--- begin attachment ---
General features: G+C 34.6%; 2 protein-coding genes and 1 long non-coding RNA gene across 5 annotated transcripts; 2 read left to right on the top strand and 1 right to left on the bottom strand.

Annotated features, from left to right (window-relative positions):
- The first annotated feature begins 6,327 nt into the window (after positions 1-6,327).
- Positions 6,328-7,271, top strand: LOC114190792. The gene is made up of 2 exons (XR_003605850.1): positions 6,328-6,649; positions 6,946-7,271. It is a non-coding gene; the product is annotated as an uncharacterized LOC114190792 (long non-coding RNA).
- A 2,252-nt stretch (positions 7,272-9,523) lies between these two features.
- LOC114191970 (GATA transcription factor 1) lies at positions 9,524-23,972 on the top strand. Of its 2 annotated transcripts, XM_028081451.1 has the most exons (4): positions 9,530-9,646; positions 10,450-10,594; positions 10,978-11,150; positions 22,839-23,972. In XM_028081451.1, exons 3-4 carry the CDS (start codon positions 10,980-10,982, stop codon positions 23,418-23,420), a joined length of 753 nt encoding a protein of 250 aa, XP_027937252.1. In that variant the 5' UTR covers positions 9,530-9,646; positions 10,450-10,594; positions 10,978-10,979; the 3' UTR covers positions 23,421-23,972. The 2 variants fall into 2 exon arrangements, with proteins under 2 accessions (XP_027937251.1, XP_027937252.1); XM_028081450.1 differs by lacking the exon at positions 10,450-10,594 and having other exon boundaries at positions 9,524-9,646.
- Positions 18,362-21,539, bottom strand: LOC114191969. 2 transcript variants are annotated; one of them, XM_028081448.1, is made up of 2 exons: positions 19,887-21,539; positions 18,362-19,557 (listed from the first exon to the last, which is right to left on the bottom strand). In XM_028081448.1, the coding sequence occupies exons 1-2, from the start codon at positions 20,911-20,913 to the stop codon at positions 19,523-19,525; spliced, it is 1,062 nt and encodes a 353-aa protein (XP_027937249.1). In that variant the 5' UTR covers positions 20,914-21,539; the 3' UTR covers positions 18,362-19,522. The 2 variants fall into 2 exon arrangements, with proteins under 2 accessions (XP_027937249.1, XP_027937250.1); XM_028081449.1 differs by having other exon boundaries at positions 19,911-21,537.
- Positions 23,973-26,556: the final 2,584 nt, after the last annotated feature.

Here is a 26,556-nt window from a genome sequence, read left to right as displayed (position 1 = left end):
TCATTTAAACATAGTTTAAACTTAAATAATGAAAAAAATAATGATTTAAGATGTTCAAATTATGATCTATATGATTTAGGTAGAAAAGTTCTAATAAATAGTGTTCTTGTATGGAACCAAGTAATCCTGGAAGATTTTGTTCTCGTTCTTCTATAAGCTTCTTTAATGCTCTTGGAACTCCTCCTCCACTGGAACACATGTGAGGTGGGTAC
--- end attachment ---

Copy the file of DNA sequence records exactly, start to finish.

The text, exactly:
General features: G+C 34.6%; 2 protein-coding genes and 1 long non-coding RNA gene across 5 annotated transcripts; 2 read left to right on the top strand and 1 right to left on the bottom strand.

Annotated features, from left to right (window-relative positions):
- The first annotated feature begins 6,327 nt into the window (after positions 1-6,327).
- Positions 6,328-7,271, top strand: LOC114190792. The gene is made up of 2 exons (XR_003605850.1): positions 6,328-6,649; positions 6,946-7,271. It is a non-coding gene; the product is annotated as an uncharacterized LOC114190792 (long non-coding RNA).
- A 2,252-nt stretch (positions 7,272-9,523) lies between these two features.
- LOC114191970 (GATA transcription factor 1) lies at positions 9,524-23,972 on the top strand. Of its 2 annotated transcripts, XM_028081451.1 has the most exons (4): positions 9,530-9,646; positions 10,450-10,594; positions 10,978-11,150; positions 22,839-23,972. In XM_028081451.1, exons 3-4 carry the CDS (start codon positions 10,980-10,982, stop codon positions 23,418-23,420), a joined length of 753 nt encoding a protein of 250 aa, XP_027937252.1. In that variant the 5' UTR covers positions 9,530-9,646; positions 10,450-10,594; positions 10,978-10,979; the 3' UTR covers positions 23,421-23,972. The 2 variants fall into 2 exon arrangements, with proteins under 2 accessions (XP_027937251.1, XP_027937252.1); XM_028081450.1 differs by lacking the exon at positions 10,450-10,594 and having other exon boundaries at positions 9,524-9,646.
- Positions 18,362-21,539, bottom strand: LOC114191969. 2 transcript variants are annotated; one of them, XM_028081448.1, is made up of 2 exons: positions 19,887-21,539; positions 18,362-19,557 (listed from the first exon to the last, which is right to left on the bottom strand). In XM_028081448.1, the coding sequence occupies exons 1-2, from the start codon at positions 20,911-20,913 to the stop codon at positions 19,523-19,525; spliced, it is 1,062 nt and encodes a 353-aa protein (XP_027937249.1). In that variant the 5' UTR covers positions 20,914-21,539; the 3' UTR covers positions 18,362-19,522. The 2 variants fall into 2 exon arrangements, with proteins under 2 accessions (XP_027937249.1, XP_027937250.1); XM_028081449.1 differs by having other exon boundaries at positions 19,911-21,537.
- Positions 23,973-26,556: the final 2,584 nt, after the last annotated feature.

Here is a 26,556-nt window from a genome sequence, read left to right as displayed (position 1 = left end):
TCATTTAAACATAGTTTAAACTTAAATAATGAAAAAAATAATGATTTAAGATGTTCAAATTATGATCTATATGATTTAGGTAGAAAAGTTCTAATAAATAGTGTTCTTGTATGGAACCAAGTAATCCTGGAAGATTTTGTTCTCGTTCTTCTATAAGCTTCTTTAATGCTCTTGGAACTCCTCCTCCACTGGAACACATGTGAGGTGGGTAC